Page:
RELEASE: Proposed legislation would make airlines more accountable to passengers

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CLEVELANDOn the heels of a recent letter from 38 state attorneys general urging Congress to empower them to enforce consumer protections for airline travelers, a coalition of advocates including Public Interest Research Group released a new plan on Tuesday to eliminate the U.S. Department of Transportation’s (DOT) status as sole regulator of the airline industry. A federal preemption clause in the Airline Deregulation Act of 1978 gives the DOT full power to oversee the airlines.

“For decades, the Department of Transportation hasn’t been willing to regulate the airlines as strictly as it should and passengers have suffered, with airlines engaging in refund shenanigans, presenting deceptive prices, springing last-minute cancellations, and more,” said PIRG Consumer Watchdog Teresa Murray. “The airlines need to answer to others when appropriate. Eliminating federal preemption will be a step toward making the airlines more accountable to the customers they serve.”

The model legislation would give citizens the right to sue airlines and would endow state attorneys general, courts and legislators with enforcement abilities. A broad coalition of advocates besides PIRG endorsed it, including American Economic Liberties Project, Business Travel Coalition, Consumer Action, Consumer Federation of America, National Consumers League, Public Citizen and the Revolving Door Project.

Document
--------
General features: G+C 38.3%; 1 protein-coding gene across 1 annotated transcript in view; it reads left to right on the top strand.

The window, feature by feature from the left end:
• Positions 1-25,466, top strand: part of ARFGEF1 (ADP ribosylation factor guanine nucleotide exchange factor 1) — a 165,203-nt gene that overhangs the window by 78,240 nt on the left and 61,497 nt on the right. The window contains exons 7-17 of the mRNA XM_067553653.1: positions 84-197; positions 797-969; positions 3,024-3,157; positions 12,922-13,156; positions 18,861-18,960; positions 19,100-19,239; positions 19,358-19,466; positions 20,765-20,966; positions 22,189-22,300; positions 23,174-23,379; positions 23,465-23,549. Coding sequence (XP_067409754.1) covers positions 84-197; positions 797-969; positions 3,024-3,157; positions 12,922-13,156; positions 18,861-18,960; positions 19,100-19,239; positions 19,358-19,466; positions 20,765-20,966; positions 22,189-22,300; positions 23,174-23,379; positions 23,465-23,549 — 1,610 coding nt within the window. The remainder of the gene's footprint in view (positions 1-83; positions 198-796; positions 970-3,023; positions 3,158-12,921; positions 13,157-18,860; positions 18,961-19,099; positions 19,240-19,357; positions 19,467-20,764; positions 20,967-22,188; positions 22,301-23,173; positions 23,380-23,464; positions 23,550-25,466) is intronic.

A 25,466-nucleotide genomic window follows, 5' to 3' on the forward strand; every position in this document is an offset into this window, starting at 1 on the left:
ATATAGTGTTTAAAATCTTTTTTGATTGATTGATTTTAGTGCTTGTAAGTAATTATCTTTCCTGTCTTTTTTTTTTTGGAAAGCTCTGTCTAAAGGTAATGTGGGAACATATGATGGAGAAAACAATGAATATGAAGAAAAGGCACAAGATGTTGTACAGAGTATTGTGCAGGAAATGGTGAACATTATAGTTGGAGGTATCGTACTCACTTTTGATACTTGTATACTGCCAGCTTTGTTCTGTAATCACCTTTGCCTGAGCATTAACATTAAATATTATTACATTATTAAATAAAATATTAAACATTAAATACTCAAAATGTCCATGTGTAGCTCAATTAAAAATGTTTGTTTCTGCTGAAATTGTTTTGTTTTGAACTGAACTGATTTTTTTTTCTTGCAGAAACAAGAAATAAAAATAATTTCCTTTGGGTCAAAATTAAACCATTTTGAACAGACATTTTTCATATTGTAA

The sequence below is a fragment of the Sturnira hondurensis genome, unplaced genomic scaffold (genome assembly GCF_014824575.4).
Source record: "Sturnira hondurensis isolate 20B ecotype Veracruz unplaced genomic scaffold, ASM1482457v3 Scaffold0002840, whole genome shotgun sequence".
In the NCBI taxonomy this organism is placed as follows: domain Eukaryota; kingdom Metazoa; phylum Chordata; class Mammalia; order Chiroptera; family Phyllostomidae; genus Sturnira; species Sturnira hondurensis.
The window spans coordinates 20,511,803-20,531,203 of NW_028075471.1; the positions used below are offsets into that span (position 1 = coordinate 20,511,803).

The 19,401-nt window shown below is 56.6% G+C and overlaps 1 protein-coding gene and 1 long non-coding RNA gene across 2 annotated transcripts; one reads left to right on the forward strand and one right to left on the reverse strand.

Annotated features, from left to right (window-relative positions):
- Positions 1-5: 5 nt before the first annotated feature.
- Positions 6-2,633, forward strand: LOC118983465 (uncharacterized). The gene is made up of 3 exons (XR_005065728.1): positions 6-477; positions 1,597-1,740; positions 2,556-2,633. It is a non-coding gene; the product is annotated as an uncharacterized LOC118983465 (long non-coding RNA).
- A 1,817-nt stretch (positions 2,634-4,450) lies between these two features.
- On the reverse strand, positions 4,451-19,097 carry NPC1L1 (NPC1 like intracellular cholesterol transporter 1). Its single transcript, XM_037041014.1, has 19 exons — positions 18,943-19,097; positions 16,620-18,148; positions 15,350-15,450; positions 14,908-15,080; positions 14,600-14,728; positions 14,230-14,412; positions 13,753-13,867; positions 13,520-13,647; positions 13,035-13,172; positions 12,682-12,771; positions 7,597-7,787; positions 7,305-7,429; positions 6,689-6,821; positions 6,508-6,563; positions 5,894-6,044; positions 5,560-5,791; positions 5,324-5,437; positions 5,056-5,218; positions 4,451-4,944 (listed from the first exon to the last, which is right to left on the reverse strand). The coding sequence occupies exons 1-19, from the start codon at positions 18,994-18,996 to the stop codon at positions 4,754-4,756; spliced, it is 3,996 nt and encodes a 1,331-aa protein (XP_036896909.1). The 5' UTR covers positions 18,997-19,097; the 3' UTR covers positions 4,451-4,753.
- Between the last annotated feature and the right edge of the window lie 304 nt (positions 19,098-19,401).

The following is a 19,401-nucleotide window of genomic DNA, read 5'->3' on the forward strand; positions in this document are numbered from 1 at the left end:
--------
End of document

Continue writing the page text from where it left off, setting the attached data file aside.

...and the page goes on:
Airlines canceled 42% more flights during the first half of 2022 than in all of 2021. Meanwhile, average domestic airfares are up 45% since 2019 and consumers are still waiting on $10 billion in unpaid refunds dating back more than two years. The airlines blame weather, air traffic control and staffing shortages for the delays and cancellations. However, they can look in the mirror for a primary source of the staffing shortages. After taking $54 billion in taxpayer bailout funds in 2020 — which specifically forbid laying off workers — they encouraged pilots and other key staff to retire early or take lucrative buyouts. 

However, the DOT’s response to date has been minimal. The DOT proposed a rule to strengthen consumer protections on refunds that won’t take effect for at least two years, sent airline CEOs a letter and created an information dashboard. It has yet to fine any U.S. airline a single dollar for unpaid refunds, flight cancellations, or systematic violations of consumer protection law, and has issued fewer enforcement orders in 2021 than in any single year of the Trump and Obama administrations.

As a result of the Airline Deregulation Act, state attorneys general, state courts, and state legislatures do not have the same authority to regulate the airlines as they do with nearly every other industry. In addition, customers have fewer rights of recourse with airlines than with virtually any other sector in America. This means, for example, that if the DOT fails to hold the airlines accountable for refusing flight refunds, canceling flights at the last minute and charging fees for families to sit together inflight, consumers are powerless to act. The new model legislation recommends eliminating this 44-year-old federal preemption clause.

Our research partners at U.S. PIRG Education Fund analyzed the surge in consumer complaints in our report last December, Not First Class: Flyer complaints soar as airlines cancel flights, deny refunds, ruin plans. PIRG has put together a guide to your rights to a refund under federal law and tips to understand airlines’ policies on credits and vouchers, which flyers don’t have to accept when the airline cancels the flight.